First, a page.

Quote by Muzza de Moivre's theorem: (cos(x) + isin(x))^n = cos(nx) + isin(nx). It can also be proved easily using Euler's formula...
Which is most easily proven with Taylor series.
 Recognitions: Gold Member Science Advisor Staff Emeritus Actually, (cos(x)+ i sin(x))n= cos(nx)+ i sin(nx) can be proved directly without using Taylor series or Euler's formula: (cos(x)+ i sin(x))2= cos2(x)+ 2i sin(x)cos(x)- sin2(x)= (cos2(x)- sin[sup[2][/sup](x))+ i (2sin(x)(cos(x)) which is equal to cos(2x)+ i sin(2x) by trig identities. The general formula can be done by induction.
 Recognitions: Gold Member Science Advisor Staff Emeritus Actually, (cos(x)+ i sin(x))n= cos(nx)+ i sin(nx) can be proved directly without using Taylor series or Euler's formula: (cos(x)+ i sin(x))2= cos2(x)+ 2i sin(x)cos(x)- sin2(x)= (cos2(x)- sin2(x))+ i (2sin(x)(cos(x)) which is equal to cos(2x)+ i sin(2x) by trig identities. The general formula can be done by induction.
 Recognitions: Gold Member you should look into maclaurin series at http://mathworld.wolfram.com/MaclaurinSeries.html -has all the answers for your questions

 Quote by HallsofIvy Actually, (cos(x)+ i sin(x))n= cos(nx)+ i sin(nx) can be proved directly without using Taylor series or Euler's formula: (cos(x)+ i sin(x))2= cos2(x)+ 2i sin(x)cos(x)- sin2(x)= (cos2(x)- sin2(x))+ i (2sin(x)(cos(x)) which is equal to cos(2x)+ i sin(2x) by trig identities. The general formula can be done by induction.
That only proves De Moivre's for natural numbers, though. I believe (and correct me if I'm wrong) that you must use Taylor series / Euler's formula to prove it for all reals.

 Quote by hedlund I had a question on a math test which said that you should find an approximation for $$e^x$$ which is very good for $$x \approx 0$$. First I declared the function $$f(x) = e^x$$. We have the intresting thing that $$f(x) = f'(x) = f''(x) = f'''(x) \ldots \ \forall x$$. And because of this we have $$f(0) = f'(0) = f''(0) = f'''(0) \ldots$$. Next I defined the function $$g(x) = ax^3+bx^2+cx+d$$ and if we want $$g(x) \approx f(x)$$ for $$x \approx 0$$. Using this it leads to that $$d=1$$, $$c=1$$, $$b = 1/2$$, $$a=1/6$$. So $$g(x) = x^3/6 + x^2/2 + x + 1$$. This formula is good for $$x \approx 0$$. So I tried with $$h(x) = ax^4+bx^3+cx^2+dx+e$$ which leads to $$h(x) = x^4/24 + x^3/6 + x^2/2+x+1$$ which is better. I found a pattern, we have for an $$j$$ degree polynom the formulas $$\sum_{u=0}^{j} \frac{ x^u}{u!}$$. But graphing $$e^x$$ and a polynom of $$j$$ degree we get better and better result when $$j \to \infty$$. So on my test I wrote done that a good approximation for $$e^x$$ for $$x \approx 0$$ would be $$\sum_{u=0}^{\infty} \frac{x^u}{u!}$$. I've just started calculus and that stuff, so I don't know if this is the answer my teacher wanted. I only know of factioral and sums because I got to study discreet math instead of psychology. Using the same technique as I used for finding an approximation for $$e^x$$ I gave formulas for $$\cos{x}$$ and $$\sin{x}$$. The formulas are $$\sin{x} \approx \sum_{u=0}^{\infty} \frac{ \left( - 1 \right)^u \cdot x^{2u+1}}{ \left( 2u+1 \right)!}$$ and $$\cos{x} \approx \frac{\left(-1 \right)^u \cdot x^{2u}}{ \left( 2u \right)!}$$. Are these formulas used for anything? And most important, are they correct - when I graph them they seem to be correct.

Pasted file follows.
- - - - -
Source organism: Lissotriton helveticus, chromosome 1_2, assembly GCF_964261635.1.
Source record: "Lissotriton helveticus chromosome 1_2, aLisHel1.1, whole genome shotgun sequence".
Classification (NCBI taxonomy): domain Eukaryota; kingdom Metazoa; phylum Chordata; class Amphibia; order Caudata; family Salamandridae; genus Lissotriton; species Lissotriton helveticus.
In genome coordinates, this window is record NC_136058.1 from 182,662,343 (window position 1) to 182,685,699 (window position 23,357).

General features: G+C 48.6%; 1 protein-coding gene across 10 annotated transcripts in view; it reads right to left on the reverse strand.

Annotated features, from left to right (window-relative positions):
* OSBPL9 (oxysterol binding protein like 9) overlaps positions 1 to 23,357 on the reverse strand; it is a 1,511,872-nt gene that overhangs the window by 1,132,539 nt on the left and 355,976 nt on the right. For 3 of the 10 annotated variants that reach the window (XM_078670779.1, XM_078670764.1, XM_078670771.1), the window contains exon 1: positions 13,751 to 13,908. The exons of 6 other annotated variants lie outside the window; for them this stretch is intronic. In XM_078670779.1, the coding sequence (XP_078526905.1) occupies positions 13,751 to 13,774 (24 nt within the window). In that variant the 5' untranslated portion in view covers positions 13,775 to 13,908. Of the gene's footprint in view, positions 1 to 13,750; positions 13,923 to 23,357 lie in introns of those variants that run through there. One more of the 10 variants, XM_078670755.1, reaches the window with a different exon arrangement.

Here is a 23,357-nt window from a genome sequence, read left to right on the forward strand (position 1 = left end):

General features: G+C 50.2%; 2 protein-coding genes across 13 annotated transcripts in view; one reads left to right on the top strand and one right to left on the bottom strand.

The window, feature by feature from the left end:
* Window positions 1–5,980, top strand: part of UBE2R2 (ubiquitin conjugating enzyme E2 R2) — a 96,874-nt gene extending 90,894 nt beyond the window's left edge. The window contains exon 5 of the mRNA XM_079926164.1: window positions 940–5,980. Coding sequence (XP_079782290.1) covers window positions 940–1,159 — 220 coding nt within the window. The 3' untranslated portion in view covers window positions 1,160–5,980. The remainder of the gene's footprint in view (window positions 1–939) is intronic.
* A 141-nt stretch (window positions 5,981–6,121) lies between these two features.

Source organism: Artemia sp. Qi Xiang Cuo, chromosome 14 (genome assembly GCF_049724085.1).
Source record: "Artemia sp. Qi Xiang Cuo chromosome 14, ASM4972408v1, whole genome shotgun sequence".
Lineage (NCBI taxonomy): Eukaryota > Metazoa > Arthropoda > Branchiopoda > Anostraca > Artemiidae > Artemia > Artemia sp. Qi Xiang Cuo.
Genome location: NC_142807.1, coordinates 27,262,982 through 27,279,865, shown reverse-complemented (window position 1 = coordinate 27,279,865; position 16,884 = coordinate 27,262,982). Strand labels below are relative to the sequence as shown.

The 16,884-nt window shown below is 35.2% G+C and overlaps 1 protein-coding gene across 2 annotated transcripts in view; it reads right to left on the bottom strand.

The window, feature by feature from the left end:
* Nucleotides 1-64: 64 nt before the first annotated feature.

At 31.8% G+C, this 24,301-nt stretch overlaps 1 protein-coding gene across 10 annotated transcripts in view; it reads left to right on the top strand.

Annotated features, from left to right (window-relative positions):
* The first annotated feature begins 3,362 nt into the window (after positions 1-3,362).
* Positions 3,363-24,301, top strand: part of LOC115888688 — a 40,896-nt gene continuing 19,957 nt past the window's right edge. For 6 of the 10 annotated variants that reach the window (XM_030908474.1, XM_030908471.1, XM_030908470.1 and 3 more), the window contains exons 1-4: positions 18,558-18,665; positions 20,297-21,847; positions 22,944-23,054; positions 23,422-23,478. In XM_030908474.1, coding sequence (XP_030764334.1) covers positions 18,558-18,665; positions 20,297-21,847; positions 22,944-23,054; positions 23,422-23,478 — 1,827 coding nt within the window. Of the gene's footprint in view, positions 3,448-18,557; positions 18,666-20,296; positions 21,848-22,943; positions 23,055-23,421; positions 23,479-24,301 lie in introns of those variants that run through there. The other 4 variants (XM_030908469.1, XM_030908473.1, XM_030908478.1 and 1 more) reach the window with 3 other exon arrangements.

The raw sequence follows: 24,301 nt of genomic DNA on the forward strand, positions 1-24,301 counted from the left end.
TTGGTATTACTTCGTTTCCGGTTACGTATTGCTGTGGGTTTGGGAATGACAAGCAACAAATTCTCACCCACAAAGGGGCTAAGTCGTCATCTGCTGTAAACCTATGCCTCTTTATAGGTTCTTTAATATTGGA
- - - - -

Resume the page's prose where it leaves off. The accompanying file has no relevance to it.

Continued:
Can you reveal a bit how you get coefficients of expansion? It is most important part of your post, but it is not quite clear.
Thanks
 Sure. I will show the method for the approximate h(x) = ax^3 + bx^2 + cx + d, we have f(x) = e^x, and f'(x) = e^x, f''(x) = e^x and so on. We want h(x) = f(x), h'(x) = f'(x), h''(x) = f''(x) and so on. First we conclude that f(0) = 1, h(0) must be equal to 1, this gives d=1. So h(x) = ax^3+bx^2+cx+1. Next we have h'(x) = 3*ax^2+2*bx+c+1 and h'(0) should be equal to 1, this gives c=1. h(x) = ax^3+bx^2+x+1. Next we have h''(x) = 3*2*ax+2b, so h''(0) = 1 gives b=1/2, so h(x) = ax^3+x^2/2+x+1. Next we ge h'''(x) = 3*2*a, so h'''(0) = 1 => a = 1/6 so h(x) = x^3/6 + x^2/2 + x + 1. I tried for fourth degree polynom on my test and saw that j(x) = x^4/24 + x^3/6 + x^2/2 + x + 1. So it's obvius that if we want v(x) be a function that is very good as approximate for e^x. It's obivus that $$v(x) = \sum_{n=0}^{j} x^n \cdot s$$ where s should be dependent on n. So I saw the series 1, 1, 2, 6, 24 which is n! for n=0,1,2,3,4. So I concluded that $$v(x) = \lim_{j \to \infty} \sum_{n=0}^{j} \frac{x^n}{n!}$$. Hope that explains it, if my texts is a mess it's because I've worked for 14 hours